Postmarket surveillance data can also be obtained through registries. Medical device registries are organized systems that use observational study methods to collect uniform data (clinical or other) to evaluate specified outcomes for a population. Registries can be set up by hospitals, manufacturers, medical societies, and government agencies, or as part of a 522 study.  They often include data elements such as patient characteristics, hospital/surgeon information, device type, and procedural parameters. However, registries are not clinical trials. Registry patients are observed as they present for care and treatments are not specified, in contrast to clinical trials that have strict protocols and controlled settings, with smaller and homogenous patient groups. Although the registries contain clinical data and allow the determination of an outcome rate within the studied population, they typically provide limited clinical outcome measures and cannot be used to link the device and outcome. Still, registries can provide additional detailed information about patients, procedures, and devices not routinely collected by electronic health records, administrative data, or claims data (described later). 

The widespread use of social media serves as another avenue for collecting user feedback on product experiences. Manufacturers can search multiple social media platforms to seek timely field data. However, inconsistent and unsubstantiated reporting is likely, because this information is unilaterally provided by users for non-medical purposes and the users' true identities may be unknown. The anecdotal nature of the information is prone to bias and it can also be time consuming to filter through all the "noise" to realize any relevant details.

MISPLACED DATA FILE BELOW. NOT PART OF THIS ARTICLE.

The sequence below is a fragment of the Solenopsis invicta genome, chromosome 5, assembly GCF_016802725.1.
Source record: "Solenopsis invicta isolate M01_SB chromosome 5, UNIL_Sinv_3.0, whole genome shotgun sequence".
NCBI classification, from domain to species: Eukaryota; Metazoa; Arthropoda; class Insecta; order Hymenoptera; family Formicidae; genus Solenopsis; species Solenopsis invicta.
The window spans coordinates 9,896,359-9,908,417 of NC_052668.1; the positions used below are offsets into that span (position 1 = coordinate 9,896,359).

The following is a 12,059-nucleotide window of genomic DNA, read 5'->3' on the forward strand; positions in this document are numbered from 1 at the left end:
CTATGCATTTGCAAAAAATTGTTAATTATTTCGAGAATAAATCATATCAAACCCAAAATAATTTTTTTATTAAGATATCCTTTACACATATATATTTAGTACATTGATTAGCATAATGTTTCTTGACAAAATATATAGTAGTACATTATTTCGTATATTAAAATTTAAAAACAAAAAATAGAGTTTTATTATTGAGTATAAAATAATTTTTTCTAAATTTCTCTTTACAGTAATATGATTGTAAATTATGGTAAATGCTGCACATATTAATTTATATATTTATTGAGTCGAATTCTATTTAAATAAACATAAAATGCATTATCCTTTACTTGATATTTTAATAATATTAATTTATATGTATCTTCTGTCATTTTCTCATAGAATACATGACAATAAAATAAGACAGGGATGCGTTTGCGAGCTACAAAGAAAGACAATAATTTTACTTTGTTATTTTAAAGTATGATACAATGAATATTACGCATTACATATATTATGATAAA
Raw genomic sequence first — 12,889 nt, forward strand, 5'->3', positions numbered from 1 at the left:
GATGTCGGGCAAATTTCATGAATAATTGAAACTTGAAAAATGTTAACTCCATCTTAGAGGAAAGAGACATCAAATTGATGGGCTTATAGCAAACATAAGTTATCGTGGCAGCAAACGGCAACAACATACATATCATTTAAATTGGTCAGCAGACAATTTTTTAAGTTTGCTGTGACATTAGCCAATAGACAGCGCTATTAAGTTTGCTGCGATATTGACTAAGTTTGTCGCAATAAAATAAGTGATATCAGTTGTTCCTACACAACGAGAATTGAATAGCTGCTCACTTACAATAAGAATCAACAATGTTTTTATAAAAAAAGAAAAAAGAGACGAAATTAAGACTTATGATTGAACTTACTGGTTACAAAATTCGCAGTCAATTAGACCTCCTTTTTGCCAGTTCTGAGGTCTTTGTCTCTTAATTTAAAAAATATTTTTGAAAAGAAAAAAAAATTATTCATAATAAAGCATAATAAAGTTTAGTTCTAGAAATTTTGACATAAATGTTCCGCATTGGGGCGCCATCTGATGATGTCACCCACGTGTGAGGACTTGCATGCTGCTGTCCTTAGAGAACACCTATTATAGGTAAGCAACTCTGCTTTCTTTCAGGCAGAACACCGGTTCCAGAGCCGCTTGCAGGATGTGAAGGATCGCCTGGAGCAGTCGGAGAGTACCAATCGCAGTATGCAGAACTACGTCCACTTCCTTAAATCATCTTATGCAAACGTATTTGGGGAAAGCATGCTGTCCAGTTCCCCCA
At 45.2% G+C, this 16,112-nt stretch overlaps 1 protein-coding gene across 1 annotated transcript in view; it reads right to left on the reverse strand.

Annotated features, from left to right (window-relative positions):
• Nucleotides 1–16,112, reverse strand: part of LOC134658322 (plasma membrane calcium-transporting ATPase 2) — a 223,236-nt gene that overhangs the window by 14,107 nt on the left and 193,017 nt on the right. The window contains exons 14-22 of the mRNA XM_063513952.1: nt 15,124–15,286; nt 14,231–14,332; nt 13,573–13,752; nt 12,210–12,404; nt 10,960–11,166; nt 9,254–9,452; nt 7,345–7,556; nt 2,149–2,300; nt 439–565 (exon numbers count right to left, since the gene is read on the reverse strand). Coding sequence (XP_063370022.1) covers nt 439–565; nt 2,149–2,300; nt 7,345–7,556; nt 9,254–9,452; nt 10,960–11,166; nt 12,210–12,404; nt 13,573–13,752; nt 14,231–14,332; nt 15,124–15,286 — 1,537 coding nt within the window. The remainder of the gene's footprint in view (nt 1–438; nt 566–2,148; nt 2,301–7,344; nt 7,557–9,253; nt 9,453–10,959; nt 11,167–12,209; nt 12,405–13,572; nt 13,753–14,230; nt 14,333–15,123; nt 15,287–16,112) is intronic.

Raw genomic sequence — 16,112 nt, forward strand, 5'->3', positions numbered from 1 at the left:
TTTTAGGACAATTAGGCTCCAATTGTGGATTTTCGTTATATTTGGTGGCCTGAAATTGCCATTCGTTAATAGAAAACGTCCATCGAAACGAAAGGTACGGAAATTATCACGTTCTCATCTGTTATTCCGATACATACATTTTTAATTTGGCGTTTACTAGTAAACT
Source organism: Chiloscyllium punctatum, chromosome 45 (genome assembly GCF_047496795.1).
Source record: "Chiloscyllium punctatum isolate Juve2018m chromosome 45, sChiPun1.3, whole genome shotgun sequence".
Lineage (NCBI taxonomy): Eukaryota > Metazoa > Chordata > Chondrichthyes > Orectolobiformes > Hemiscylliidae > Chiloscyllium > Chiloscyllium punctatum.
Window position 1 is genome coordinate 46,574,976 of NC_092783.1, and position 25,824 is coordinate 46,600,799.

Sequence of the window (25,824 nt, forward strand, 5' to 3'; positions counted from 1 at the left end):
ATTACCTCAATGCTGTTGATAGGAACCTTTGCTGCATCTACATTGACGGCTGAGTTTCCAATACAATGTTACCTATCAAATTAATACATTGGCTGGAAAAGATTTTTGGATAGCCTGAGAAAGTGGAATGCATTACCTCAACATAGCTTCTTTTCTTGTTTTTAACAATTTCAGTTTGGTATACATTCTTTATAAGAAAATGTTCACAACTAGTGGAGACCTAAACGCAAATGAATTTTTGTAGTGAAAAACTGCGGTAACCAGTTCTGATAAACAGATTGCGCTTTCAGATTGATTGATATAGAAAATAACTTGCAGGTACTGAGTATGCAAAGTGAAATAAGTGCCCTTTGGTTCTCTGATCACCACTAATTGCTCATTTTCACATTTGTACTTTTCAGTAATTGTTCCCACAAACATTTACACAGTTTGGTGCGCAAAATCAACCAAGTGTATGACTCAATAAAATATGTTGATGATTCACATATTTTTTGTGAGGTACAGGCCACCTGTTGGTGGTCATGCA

Excised/explanted or returned products are physical evidence which, when appropriately analyzed, can help validate or corroborate clinical observations or reports. Yet, depending on what information is provided with the returned product, there may be insufficient patient/clinical details to fully analyze the device. Furthermore, there may be uncertainty with the chain of custody and how the device was handled and/or altered prior to receipt by the manufacturer.

Scientific literature is widely used to inform patients, healthcare professionals, and manufacturers of product performance. The literature should be considered in terms of the hierarchy of study quality. At one end of the spectrum are with randomized controlled trials, the gold standard of scientific research. On the other end are case reports, from which scientific conclusions should not be drawn due to limitations such as small sample size and the possibility of bias. However, no matter the method, a study must be closely scrutinized to determine whether it was appropriately conducted. For the most part, scientific literature is subject to independent peer review and tracks the evolving standard of care. But the advent of pay-to-publish and open access journals calls into question the robustness of the peer review process. Due to the time lag between article submission, peer review, and publication, scientific literature also suffers from a lack of timeliness. 

Taking their strengths and limitations into account, these types of data sources can aid in proactive postmarket surveillance.

Kevin Ong, PhD, PE, is a principal engineer in the biomedical engineering practice at Exponent, Inc, an engineering and scientific consulting firm. 

Michael Frohbergh, PhD is an associate in the biomedical engineering practice at Exponent, Inc. 

Jennifer Stevenson, Esq. is a partner at Shook, Hardy & Bacon, LLP in Kansas City.

John Constance, Esq. is an associate at Shook, Hardy & Bacon, LLP in Washington, DC.